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Has TikTok Ruined Steve Lacy?

20 October 2022 | 3:56 pm | Parry Tritsiniotis

Not wanting your favourite artist to be commercially successful for your own personal gain is abhorrent and selfish.

A video has emerged from Steve Lacy’s current North American tour where he performs his global hit, and TikTok viral track, Bad Habit. 

The video sees the crowd sing the entire first verse and the hook of the song, completely acapella alongside Lacy. As the second verse hits the crowd stops singing, seemingly not remembering the words. Almost instantly music elitists across the world criticised the crowd, suggesting that TikTok has somehow ruined live music. The crowd, who sung virtually every word in the first half of arguably the biggest, most commercially successful song of the year is somehow a signifier that if you discover music on TikTok, you are ruining the live music experience for the real fans. 

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“people keep saying tiktok isn’t ruining the music industry. this steve lacy song is number 1 on billboard and no one knows it and this is why songs that reached number 1 in the early 2010’s will forever be superior because they were organic hits,” on Twitter user wrote, as if every song from that era wasn’t similarly engineered by a major label to reach commercial success. The difference being, they were reaching their audience through a different medium.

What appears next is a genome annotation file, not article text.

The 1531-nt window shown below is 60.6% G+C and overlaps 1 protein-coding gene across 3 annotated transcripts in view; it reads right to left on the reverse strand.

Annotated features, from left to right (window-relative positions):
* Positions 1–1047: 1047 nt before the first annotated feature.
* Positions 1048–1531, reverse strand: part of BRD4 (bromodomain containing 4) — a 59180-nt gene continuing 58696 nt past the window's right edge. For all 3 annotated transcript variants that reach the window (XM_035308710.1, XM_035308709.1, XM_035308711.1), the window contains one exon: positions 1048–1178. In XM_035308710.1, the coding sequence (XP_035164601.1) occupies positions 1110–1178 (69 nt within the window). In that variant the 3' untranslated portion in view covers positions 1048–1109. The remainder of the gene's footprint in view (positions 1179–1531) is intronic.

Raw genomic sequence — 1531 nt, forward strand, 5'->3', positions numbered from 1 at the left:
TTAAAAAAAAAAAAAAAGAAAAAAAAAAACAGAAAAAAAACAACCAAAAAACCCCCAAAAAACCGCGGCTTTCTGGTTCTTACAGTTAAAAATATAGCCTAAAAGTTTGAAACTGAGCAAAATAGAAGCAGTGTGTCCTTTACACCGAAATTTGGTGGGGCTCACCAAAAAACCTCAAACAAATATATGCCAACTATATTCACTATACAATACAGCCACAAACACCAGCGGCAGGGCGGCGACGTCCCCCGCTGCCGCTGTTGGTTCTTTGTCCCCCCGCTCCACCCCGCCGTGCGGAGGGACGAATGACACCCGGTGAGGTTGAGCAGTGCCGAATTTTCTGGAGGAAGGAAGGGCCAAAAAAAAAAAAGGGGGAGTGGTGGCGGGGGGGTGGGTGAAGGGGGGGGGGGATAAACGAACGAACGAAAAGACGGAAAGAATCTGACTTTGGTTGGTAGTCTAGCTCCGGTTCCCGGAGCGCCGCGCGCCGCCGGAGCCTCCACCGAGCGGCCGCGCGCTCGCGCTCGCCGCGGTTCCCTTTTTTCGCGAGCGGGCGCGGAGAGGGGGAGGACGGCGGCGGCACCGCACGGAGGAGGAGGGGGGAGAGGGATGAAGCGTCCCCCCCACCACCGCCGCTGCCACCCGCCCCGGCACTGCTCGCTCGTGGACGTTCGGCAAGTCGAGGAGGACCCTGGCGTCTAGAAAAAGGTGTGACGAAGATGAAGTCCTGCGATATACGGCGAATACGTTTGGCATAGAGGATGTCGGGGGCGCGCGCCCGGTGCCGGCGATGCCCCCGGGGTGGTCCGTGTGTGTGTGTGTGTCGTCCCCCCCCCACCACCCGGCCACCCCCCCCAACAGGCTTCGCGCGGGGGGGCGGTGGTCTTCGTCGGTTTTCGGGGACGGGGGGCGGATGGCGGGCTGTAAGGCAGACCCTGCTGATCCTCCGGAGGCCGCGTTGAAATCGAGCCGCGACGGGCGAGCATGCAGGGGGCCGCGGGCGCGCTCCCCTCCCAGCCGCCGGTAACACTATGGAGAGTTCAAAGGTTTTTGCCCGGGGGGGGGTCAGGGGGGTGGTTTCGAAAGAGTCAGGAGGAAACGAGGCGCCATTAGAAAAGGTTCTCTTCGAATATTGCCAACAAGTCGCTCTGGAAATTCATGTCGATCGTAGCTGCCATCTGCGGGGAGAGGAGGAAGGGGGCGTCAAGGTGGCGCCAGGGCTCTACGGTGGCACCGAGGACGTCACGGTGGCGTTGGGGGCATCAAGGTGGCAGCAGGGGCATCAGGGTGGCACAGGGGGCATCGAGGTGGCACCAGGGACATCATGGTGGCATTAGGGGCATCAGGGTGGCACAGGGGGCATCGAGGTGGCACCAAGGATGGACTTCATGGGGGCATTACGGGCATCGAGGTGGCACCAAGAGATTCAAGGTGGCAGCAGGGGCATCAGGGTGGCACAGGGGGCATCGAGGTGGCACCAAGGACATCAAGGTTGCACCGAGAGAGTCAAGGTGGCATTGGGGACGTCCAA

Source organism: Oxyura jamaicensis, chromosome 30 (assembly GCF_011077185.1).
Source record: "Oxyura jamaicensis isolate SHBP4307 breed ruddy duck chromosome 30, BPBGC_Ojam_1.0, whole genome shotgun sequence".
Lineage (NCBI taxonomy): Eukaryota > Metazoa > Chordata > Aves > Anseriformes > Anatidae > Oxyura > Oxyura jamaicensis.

Another user tweeted, “not y’all SELLING OUT his show and not knowing the words. keeping it from people who actually listen to him.” Another said, “Tik tok girls the second the chorus ends,” with a meme image of a man without ears. This is blatant sexism in the way in which perceive the ways in which “girls” consume music over the way in which “alpha” bros dissect every lyric. That sexism is a conversation for another time. 

The assumption is that Steve Lacy’s fans, who are crowding his shows have no awareness of his back catalogue and discography and that they do not deserve to be at the shows. This is blatant elitism and gatekeeping. Not wanting your favourite artist to be commercially successful for your own personal gain is abhorrent and selfish. What people don’t see and what doesn’t go viral are the moments from Lacy’s shows that have the opposite narrative to this. Watch a video of Lacy performing his latest album’s opener Static which has not gone viral and the fans will sing every word. For everyone wanting support of the old music, the video below shows Lacy performing his breakout single Some back when he was 17/18 years old. They know every word. 

People that discover music on TikTok, pay $100 or more to see that artist live, stream their music are no less of a fan than anyone else. They are providing generational levels of wealth for an entirely self-created artist like Steve Lacy. 

The argument is valid if the artist’s fan base becomes gentrified and begins to act poorly in the face of the artist. Often artists who blow up off of a viral moment will be positioned from their fans as beacons of entertainment or as a stage puppet, demanding things from them or blurring the lines between performance and raw entertainment. 

In this case though, Lacy’s fans have not behaved poorly, they simply did not sing the second verse to his song. Steve Lacy is a generational talent, if his music came out 10 years previous, his viral moment would have come through a different medium. TikTok hasn’t ruined live music, there is hard evidence that there is still a deep, genuine connection between Lacy and his fans, whether new or old.